This book continues the story of young Arthur, begun in "Arthur: The Seeing Stone". It is now the year 1200, one year on from the previous novel, and Arthur is all set to join Lord Stephen de Holt (the man to whom he is now squire) on the Fourth Crusade against the infidels. However, there are many preparations that have to be made before they can even think of crossing the Channel... Armour to get ready, horses... and will Arthur become betrothed??
This book, like the first in the trilogy, is cut short into 101 chapters, and the chapters chop and change between the story of Arthur of the Marches and the myth of King Arthur in the stone. Being used to the short chapters from the previous novel, I barely noticed them. Unfortunately, though, I just couldn't enjoy the story of the mythological Arthur in this novel. I found the sections about the legend of King Arthur seemed muddled and didn't have any continuity to them, making them difficult to read and follow. There also seems to be a greater emphasis on the mythology story in this novel as well, whereas in the first book it was used less often.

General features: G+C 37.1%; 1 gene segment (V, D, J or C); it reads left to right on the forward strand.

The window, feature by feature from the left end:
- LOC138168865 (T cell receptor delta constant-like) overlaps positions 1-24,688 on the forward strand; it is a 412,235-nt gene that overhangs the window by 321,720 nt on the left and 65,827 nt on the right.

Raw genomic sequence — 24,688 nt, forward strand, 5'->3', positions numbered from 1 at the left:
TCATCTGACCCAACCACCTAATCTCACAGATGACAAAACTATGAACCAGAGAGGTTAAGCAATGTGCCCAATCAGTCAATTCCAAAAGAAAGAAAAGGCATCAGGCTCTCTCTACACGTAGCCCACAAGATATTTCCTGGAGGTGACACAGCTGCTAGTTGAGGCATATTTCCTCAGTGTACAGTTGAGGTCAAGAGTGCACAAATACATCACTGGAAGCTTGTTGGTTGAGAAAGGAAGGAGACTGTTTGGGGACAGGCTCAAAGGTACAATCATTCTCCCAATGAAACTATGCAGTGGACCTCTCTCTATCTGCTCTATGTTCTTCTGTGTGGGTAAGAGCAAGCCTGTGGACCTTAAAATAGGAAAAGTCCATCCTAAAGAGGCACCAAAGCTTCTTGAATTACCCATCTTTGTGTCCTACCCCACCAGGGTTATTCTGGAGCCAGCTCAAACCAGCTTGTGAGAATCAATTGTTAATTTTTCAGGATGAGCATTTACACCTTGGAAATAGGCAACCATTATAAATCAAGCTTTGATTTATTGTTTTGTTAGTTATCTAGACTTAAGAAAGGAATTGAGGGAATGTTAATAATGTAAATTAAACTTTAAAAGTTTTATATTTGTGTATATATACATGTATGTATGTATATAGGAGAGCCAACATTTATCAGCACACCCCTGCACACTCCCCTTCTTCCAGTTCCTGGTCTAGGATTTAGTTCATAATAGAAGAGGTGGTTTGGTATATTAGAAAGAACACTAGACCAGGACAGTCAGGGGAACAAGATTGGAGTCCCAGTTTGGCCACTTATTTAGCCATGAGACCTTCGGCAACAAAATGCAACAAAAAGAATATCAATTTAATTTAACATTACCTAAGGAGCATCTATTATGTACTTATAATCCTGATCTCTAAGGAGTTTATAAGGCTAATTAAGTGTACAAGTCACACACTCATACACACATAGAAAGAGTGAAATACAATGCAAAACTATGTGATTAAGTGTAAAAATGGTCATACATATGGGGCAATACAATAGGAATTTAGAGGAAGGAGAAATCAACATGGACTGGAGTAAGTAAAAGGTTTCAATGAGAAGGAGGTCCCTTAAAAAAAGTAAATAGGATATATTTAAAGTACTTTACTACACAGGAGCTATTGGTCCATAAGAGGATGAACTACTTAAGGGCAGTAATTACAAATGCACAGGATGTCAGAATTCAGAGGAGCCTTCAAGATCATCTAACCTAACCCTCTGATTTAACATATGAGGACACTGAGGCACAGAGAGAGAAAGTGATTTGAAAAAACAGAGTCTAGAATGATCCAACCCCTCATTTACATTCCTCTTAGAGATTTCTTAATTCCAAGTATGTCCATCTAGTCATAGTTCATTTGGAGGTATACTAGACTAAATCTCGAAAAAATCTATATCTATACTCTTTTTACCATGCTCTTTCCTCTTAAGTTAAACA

In all, although I still enjoyed the story of young Arthur in the Marches at his crossing point between boyhood and manhood, and the vivid descriptions of medieval life, I felt the legend of Arthur sections could have been used to tie the book together a lot better. As it is, they are just a confusing muddle and I was left disappointed.